Curiosity may have killed the cat but it’s also the reason we have so much of what we hold dear today. If you’re being genuine in your actions then being curious shouldn’t cause any harm.
14. Cultural intelligence is key
Learning about new cultures is great but experiencing them is even better. Cultural intelligence (CQ) is like a muscle, the more you work it the bigger it gets. There are so many broad and beautiful cultures out there to experience.
15. Simplicity is undervalued
From being a light traveller to appreciating the little thing, the simple life is undervalued in today’s world while it has so many benefits. We could all do with simplifying certain aspects of our lives and gain the world of good from it.
Back in March an email made its rounds about this little opportunity to spend your summer in China, most people ignore their emails and just read the essentials, but myself and a few other students read this email and decided to apply for the summer school program, after all, what’s the worst that can happen? Fast forward over the weekend to another email essentially saying “You’re going to China!”, and you can see why it’s a good idea to check your mailbox thoroughly!
From this point on it was full steam ahead organising flights, getting my visa approved, preparing for the culture shock all the while preparing my portfolio for assessment and submission. That whole period seems to be a bit of a blur now but I made it through it to my 20-hour flight with multiple stopovers only worth it because I knew I was going to have the best 8 weeks of my life! And that I did!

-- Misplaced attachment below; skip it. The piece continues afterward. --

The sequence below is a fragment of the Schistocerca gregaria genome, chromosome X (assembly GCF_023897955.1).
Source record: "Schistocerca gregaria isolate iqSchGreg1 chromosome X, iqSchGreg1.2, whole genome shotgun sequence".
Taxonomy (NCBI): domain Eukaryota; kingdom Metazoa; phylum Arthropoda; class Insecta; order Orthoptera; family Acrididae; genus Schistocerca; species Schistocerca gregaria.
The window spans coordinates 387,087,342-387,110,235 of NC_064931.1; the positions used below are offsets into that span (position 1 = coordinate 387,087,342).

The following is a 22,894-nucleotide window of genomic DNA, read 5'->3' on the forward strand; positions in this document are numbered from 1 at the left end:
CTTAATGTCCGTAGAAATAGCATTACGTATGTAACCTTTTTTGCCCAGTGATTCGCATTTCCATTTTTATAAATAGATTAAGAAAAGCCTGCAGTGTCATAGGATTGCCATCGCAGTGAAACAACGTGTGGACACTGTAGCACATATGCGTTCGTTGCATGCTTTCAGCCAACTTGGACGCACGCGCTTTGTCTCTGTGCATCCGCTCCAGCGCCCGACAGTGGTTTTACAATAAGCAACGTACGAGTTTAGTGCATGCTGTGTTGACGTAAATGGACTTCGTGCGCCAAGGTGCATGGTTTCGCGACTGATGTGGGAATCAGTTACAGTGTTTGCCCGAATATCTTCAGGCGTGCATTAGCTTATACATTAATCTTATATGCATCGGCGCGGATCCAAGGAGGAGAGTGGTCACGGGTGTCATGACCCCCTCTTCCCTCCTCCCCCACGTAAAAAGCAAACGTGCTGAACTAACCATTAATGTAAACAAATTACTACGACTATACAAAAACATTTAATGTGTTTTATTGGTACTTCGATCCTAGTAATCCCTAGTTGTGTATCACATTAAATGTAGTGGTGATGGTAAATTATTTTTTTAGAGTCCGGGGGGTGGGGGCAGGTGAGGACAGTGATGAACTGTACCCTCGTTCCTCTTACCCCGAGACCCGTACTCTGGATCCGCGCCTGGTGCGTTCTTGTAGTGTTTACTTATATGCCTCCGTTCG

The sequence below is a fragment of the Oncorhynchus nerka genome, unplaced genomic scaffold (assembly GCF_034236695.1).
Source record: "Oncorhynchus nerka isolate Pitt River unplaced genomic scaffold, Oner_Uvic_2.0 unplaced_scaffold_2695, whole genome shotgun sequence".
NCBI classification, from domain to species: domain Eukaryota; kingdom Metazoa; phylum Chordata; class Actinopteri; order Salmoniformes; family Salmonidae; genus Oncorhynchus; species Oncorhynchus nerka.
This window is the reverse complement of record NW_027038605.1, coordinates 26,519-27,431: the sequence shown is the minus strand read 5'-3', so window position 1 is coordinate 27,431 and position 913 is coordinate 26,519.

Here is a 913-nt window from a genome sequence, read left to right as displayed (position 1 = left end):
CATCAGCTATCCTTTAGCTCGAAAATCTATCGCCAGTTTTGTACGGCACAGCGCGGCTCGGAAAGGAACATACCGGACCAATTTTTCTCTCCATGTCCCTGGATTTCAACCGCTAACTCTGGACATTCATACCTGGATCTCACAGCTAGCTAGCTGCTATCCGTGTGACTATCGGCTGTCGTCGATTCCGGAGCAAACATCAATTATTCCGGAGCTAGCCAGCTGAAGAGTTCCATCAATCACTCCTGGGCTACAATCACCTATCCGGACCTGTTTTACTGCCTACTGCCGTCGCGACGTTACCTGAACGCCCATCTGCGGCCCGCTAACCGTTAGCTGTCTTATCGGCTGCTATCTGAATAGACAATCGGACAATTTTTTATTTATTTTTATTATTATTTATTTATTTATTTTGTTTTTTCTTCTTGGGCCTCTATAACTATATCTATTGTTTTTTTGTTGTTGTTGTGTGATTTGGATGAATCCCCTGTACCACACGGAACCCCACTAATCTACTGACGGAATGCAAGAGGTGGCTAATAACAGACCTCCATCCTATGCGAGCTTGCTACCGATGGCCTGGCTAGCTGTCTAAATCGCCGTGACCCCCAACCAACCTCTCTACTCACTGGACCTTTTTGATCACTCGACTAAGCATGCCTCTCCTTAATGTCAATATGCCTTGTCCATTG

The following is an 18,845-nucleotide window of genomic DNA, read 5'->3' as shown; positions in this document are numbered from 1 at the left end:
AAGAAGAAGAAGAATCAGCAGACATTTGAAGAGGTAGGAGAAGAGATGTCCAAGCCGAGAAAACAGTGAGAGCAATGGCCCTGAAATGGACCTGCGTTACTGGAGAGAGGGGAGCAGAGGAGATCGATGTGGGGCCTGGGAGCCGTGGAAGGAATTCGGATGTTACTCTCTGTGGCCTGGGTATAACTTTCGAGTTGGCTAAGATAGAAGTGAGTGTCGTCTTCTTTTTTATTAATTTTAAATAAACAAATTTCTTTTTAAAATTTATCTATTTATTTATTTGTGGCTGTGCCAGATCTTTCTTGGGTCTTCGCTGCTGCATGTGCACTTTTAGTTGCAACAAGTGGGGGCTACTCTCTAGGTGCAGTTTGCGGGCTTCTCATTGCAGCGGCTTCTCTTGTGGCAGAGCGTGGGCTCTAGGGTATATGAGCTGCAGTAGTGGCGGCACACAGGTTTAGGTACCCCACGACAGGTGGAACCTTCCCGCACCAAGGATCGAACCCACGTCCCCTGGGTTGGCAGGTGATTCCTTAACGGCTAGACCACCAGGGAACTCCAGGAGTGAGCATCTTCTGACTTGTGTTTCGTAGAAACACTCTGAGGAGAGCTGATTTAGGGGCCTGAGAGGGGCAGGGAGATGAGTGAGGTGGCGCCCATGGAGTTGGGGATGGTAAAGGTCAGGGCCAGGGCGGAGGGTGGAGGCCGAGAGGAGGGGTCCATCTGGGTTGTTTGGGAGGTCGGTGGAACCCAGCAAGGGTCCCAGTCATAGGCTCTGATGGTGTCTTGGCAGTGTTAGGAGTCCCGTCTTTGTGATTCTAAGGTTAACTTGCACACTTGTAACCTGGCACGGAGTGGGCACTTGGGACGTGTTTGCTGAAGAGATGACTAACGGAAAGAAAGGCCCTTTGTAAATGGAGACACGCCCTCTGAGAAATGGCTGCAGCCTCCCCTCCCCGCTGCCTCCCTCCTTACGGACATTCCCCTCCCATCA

As one of the first to arrive on a campus that’s eight times the size of Dundee’s, it was really sink or swim for a while. Thankfully, it wasn’t long before more and more Dundee students started arriving daily – making the situation of being on the other side of the planet in a city of 24 million a little bit more comfortable. Before long there was a mini village of Dundee students taking up residence in the Chen Yuan International student’s building at the East China University of Science and Technology making it our home away from home for the next eight weeks.
In our first week, because people were arriving at all times, those that were there early got the chance to venture off into the city centre and do what really matters, exploring! One of the most memorable journeys was one of our first – experiencing the raw heat of Shanghai (up to 40ºC), the busy streets and our soon to be best friend, the Shanghai metro. With prices ranging from ¥3- ¥6 roughly 50p and services every 2 minutes, it was hard not to love.
We traveled from campus 16km into the city centre and financial district with the ultimate aim of climbing the Shanghai Tower. The tower is the worlds second tallest building to the architectural top but tallest to the usable floor and also boasts the fastest elevators (18mps) and highest observation deck in the world. We arrived at the top with just enough time to experience the city in daylight, sunset and night, the view from the top of the world alone was reason enough to be here. We would later learn about the towers unique engineering aspects and features that make it a prime example of a “green” skyscraper.